In August 2015, the Israel Defense Forces (IDF) released its first-ever public strategy paper, highlighting the complex challenges to Israel’s national security. Notably, it was not Iran’s nuclear program nor its ballistic missile development that ranked as the greatest threats to Israel, but rather its regional clients and proxies. Chief among those was the Lebanese terrorist group Hezbollah. One year later that assessment still held, with IDF Chief of Staff Lt. General Gadi Eizenkot declaring that Hezbollah was the IDF’s “main enemy,” posing “the most serious threat to Israel.”
The last time Hezbollah and Israel went to war was the summer of 2006. Despite the disparity in their capabilities, Israel failed to achieve a decisive military outcome. Instead, that bloody 34-day conflict wrought havoc on both southern Lebanon and northern Israel. Lebanese villages were flattened, citizens of northern Israeli towns fled south, and the war took a financial toll on both sides. In the decade since, Israel and Hezbollah have internalized the lessons of that war. They have rearmed and are preparing for the next clash, which they both see as inevitable.
While there may be no escaping the next war, it is also not necessarily imminent. So long as the Syrian civil war continues to rage and does not end decisively in favor of the Iranian-Syrian-Hezbollah “Resistance Axis,” Hezbollah is unlikely to intentionally initiate a large-scale conflict with the IDF. Hezbollah has deployed possibly as many as 6,000 fighters to Syria to battle a wide range of irregular Sunni forces and has sustained many casualties. Israel has also targeted Hezbollah assets – taking out top commanders and striking shipments of advanced weapons bound for Lebanon. In short, Hezbollah is spread thin, under fire, and tied down in Syria, likely until the war’s end – and possibly beyond that. For these reasons, IDF top brass recently told incoming Israeli Defense Minister Avigdor Lieberman that war with Hezbollah “is not on the horizon.”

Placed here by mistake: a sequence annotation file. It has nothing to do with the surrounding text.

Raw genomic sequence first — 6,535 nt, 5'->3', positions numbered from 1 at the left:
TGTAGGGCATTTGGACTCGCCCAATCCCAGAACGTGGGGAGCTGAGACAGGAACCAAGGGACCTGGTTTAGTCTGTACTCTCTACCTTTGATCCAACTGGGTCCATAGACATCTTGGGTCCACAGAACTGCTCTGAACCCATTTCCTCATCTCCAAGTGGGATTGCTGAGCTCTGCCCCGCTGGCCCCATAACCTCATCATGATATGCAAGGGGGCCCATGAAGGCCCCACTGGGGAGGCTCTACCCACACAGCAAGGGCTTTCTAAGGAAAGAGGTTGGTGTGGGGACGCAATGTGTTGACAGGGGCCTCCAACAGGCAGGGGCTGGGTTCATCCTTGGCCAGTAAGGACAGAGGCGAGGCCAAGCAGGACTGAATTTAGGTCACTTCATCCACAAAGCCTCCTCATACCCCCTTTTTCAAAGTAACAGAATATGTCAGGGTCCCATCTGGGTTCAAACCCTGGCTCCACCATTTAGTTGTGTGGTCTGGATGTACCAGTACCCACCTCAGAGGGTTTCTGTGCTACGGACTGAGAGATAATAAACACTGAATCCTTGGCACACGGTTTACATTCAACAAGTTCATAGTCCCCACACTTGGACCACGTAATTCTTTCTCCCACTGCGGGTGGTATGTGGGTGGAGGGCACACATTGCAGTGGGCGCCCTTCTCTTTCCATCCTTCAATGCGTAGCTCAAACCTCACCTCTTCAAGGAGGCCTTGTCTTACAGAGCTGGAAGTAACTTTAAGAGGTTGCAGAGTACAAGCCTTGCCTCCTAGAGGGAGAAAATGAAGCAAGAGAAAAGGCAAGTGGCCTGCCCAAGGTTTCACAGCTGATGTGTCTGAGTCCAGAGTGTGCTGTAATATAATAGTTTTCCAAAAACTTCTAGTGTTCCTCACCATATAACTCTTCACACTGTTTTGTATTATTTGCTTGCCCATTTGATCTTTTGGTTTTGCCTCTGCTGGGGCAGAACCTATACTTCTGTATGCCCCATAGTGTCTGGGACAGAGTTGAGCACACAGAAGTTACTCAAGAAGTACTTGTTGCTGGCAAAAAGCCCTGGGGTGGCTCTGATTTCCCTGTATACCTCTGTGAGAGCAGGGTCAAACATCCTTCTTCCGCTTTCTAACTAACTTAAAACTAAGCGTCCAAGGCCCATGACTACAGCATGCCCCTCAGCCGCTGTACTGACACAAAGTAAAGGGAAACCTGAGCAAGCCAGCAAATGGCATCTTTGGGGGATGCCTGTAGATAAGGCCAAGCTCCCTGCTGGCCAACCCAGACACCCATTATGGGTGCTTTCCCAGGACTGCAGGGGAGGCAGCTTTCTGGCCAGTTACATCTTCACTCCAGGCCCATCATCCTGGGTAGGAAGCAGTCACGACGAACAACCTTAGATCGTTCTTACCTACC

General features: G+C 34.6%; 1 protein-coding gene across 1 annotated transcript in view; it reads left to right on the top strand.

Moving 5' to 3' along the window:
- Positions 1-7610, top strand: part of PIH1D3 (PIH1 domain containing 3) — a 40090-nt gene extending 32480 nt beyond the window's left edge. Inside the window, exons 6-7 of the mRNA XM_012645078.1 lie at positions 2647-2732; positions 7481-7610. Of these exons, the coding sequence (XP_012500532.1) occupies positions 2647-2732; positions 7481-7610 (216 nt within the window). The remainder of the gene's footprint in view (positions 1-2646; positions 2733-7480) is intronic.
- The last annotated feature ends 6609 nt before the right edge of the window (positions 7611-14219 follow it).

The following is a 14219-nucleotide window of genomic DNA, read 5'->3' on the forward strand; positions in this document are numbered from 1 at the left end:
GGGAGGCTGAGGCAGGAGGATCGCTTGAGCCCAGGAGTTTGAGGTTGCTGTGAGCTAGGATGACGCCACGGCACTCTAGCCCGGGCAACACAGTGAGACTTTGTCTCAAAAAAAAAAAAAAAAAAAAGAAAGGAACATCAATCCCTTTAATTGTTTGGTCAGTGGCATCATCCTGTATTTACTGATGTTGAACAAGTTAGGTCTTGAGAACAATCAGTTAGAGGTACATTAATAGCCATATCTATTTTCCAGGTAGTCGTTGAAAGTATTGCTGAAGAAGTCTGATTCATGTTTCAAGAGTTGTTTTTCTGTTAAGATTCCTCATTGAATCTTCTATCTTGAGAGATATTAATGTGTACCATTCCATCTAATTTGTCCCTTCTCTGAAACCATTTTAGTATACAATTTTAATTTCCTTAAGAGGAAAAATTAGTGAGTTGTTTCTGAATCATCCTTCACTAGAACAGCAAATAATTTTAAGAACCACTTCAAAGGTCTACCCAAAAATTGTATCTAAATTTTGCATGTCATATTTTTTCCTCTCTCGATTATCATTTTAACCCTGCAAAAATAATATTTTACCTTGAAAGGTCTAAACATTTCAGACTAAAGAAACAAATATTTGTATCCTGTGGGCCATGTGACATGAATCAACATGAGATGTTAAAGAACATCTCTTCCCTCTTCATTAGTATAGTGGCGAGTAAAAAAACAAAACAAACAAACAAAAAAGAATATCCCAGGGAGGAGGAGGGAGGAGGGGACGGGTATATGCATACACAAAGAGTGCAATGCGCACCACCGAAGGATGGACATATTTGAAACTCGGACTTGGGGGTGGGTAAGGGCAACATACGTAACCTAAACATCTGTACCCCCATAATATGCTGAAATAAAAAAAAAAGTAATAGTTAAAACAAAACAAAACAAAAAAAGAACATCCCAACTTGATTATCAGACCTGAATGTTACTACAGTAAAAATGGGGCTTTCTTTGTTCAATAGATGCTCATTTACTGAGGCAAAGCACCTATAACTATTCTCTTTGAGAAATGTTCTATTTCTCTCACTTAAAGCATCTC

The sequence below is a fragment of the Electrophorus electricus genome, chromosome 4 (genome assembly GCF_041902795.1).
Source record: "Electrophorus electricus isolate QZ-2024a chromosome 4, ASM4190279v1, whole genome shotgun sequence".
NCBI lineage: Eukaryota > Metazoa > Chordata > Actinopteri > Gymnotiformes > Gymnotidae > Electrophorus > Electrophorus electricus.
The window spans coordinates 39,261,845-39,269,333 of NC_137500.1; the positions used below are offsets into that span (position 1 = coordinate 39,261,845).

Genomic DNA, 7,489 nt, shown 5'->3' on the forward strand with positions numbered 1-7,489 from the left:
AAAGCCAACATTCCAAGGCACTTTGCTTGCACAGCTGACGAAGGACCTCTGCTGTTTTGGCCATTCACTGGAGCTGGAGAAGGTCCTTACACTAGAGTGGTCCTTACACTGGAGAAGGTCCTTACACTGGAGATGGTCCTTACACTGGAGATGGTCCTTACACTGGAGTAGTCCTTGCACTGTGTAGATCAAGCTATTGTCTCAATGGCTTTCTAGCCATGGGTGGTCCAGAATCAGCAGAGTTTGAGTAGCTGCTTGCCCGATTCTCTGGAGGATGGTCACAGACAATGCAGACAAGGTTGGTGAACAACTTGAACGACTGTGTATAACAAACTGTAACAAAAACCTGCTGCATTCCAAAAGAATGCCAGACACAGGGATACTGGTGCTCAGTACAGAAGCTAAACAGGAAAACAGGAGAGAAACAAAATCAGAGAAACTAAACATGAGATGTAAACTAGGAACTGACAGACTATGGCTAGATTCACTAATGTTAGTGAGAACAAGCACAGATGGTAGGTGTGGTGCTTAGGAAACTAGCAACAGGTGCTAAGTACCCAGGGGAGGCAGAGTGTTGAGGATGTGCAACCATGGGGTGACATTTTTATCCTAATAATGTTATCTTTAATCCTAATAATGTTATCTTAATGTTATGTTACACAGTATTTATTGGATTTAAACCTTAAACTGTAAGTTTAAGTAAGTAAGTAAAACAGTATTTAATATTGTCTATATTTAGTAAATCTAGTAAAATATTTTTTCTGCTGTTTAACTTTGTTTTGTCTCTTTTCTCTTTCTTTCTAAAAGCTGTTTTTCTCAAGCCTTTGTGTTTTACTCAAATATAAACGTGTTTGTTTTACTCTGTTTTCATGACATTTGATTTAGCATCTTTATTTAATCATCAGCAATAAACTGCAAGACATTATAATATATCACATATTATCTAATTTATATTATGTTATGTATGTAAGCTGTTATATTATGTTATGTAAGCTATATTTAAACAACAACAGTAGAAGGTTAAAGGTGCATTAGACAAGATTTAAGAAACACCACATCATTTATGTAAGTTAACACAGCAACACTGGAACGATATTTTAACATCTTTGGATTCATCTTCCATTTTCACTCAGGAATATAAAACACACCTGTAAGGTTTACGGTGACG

Hezbollah’s current quagmire arguably makes it an attractive target for a preemptive Israeli strike. But it is no easy matter for a democratically elected government to intentionally end a 10-year period of calm and prosperity to start a war that almost certainly would result in massive property damage, a painful halt to commerce, and significant loss of life. Moreover, international legal restraints, the certitude of international backlash, and concern over the prospect of discontinued U.S. support in the wake of an unprovoked war makes preemption an unlikely option for the Israelis.
While Hezbollah is not concerned about international law and certainly not constrained by questions of governance, its ability to wage war against Israel is also more limited. After Israel withdrew from southern Lebanon in 2000 to borders approved by the United Nations, it became significantly more difficult for Hezbollah to justify to the Lebanese public, including its Shiite base, that a new war with Israel would warrant the utter devastation that such a conflict would surely entail.
Thus for a decade, relative calm has prevailed. However, as the history of the Israel-Hezbollah conflict clearly demonstrates, calm does not always beget calm. Not all wars are launched intentionally, and small clashes have a way of spiraling into larger conflagrations.